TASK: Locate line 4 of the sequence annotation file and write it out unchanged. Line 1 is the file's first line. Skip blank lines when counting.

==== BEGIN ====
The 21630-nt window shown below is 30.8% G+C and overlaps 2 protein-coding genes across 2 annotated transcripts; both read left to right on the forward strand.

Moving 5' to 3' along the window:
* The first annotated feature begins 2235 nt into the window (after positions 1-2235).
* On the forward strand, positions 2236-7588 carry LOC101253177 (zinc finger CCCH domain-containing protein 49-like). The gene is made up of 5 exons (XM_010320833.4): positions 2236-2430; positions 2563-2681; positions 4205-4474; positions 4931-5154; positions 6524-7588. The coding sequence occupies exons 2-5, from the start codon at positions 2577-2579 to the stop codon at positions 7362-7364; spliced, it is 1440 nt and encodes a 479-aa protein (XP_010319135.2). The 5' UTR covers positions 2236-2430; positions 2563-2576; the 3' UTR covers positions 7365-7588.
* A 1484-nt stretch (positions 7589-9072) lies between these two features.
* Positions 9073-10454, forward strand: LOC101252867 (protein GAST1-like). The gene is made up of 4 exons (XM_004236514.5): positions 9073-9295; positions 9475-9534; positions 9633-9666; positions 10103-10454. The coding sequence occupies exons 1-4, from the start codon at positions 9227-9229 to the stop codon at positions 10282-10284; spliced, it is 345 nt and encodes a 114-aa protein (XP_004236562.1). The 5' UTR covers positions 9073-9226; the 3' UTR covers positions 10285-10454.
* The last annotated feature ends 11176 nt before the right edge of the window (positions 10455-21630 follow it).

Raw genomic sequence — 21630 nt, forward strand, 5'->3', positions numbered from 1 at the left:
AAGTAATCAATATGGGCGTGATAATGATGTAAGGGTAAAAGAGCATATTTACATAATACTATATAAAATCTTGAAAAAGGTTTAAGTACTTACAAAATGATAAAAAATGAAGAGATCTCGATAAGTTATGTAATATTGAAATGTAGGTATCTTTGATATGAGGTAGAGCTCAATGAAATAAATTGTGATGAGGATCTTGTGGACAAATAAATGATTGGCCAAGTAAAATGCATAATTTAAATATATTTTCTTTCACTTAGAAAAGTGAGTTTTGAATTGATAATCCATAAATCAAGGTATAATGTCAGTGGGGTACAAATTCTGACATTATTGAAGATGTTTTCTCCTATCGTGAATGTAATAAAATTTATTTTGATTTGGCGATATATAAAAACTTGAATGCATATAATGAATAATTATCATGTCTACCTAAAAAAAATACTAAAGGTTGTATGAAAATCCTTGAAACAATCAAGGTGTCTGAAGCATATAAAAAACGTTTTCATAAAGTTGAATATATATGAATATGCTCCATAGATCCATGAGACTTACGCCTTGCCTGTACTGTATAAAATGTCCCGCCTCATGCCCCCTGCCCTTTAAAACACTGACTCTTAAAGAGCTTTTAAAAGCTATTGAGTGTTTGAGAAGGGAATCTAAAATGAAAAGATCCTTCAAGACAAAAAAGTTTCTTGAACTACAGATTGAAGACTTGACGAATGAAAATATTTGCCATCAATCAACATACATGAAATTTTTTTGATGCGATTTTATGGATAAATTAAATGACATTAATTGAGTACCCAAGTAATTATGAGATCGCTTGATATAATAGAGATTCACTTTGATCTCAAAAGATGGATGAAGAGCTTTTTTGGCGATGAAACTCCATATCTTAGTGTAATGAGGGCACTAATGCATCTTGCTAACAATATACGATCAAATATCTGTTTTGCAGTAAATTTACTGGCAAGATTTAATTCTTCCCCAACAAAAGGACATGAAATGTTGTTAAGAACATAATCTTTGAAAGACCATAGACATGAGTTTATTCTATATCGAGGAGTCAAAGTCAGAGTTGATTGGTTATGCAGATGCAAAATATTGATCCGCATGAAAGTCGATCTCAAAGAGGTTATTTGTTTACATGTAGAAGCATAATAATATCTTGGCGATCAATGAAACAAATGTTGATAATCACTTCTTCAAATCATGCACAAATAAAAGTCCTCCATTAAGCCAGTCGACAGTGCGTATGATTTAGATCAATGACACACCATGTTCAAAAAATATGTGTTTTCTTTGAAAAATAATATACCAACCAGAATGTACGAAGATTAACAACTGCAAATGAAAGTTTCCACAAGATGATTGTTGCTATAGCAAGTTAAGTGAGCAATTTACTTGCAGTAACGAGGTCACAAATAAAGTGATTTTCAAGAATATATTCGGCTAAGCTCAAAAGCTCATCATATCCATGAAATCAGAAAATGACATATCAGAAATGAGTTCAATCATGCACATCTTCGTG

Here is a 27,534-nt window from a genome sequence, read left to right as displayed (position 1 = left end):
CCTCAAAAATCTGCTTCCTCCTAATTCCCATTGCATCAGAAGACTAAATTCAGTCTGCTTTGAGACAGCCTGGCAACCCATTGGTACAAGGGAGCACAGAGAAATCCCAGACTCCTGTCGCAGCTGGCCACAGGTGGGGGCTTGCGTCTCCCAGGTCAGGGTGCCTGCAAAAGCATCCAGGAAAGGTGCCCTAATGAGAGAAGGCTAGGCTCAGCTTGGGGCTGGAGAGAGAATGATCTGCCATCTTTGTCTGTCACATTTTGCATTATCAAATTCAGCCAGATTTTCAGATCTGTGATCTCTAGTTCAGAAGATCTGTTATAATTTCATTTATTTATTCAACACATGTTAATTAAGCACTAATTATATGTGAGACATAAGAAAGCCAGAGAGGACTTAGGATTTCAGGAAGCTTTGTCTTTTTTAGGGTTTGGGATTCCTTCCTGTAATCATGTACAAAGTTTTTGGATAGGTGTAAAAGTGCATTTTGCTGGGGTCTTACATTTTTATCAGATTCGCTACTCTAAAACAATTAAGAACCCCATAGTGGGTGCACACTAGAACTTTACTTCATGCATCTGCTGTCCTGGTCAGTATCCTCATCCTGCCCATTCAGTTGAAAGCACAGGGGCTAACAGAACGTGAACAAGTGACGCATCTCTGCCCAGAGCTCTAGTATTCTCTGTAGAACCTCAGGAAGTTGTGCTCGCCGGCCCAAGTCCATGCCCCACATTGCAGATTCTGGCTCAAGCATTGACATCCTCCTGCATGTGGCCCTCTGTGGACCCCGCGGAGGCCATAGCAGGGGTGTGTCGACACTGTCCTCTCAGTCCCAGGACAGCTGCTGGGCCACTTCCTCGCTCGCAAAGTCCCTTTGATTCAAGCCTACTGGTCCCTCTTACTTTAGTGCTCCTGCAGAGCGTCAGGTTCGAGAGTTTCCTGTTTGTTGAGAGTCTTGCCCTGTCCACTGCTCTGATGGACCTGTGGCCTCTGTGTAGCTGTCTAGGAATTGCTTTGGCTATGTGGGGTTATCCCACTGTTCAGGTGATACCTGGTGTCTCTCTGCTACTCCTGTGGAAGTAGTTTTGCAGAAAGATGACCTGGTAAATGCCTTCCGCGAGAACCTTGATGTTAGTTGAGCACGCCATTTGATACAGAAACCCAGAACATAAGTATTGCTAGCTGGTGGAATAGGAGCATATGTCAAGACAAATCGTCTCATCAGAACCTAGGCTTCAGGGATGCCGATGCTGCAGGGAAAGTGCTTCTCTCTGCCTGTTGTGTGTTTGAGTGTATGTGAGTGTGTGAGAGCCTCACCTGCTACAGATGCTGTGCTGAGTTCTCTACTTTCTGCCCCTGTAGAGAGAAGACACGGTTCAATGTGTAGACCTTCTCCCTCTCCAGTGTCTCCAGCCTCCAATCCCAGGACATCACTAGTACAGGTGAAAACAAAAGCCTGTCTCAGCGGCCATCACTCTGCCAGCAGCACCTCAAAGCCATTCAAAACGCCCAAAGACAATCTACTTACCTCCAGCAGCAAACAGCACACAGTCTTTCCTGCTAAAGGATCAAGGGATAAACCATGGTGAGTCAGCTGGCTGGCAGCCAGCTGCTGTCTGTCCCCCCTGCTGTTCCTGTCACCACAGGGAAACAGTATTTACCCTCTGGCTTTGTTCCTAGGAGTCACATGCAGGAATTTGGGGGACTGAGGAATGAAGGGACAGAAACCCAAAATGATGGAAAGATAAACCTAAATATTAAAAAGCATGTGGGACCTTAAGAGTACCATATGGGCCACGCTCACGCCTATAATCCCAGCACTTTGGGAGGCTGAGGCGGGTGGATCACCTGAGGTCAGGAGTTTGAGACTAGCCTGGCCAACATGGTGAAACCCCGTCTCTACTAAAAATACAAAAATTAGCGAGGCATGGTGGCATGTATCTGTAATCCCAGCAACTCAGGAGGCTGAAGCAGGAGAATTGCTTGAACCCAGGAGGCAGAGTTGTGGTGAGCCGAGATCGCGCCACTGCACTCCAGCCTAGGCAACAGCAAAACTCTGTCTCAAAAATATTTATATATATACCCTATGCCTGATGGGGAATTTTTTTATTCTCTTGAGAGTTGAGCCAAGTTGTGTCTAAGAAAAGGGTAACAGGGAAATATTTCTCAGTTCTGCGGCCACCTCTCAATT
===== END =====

* On the forward strand, positions 2236-7588 carry LOC101253177 (zinc finger CCCH domain-containing protein 49-like). The gene is made up of 5 exons (XM_010320833.4): positions 2236-2430; positions 2563-2681; positions 4205-4474; positions 4931-5154; positions 6524-7588. The coding sequence occupies exons 2-5, from the start codon at positions 2577-2579 to the stop codon at positions 7362-7364; spliced, it is 1440 nt and encodes a 479-aa protein (XP_010319135.2). The 5' UTR covers positions 2236-2430; positions 2563-2576; the 3' UTR covers positions 7365-7588.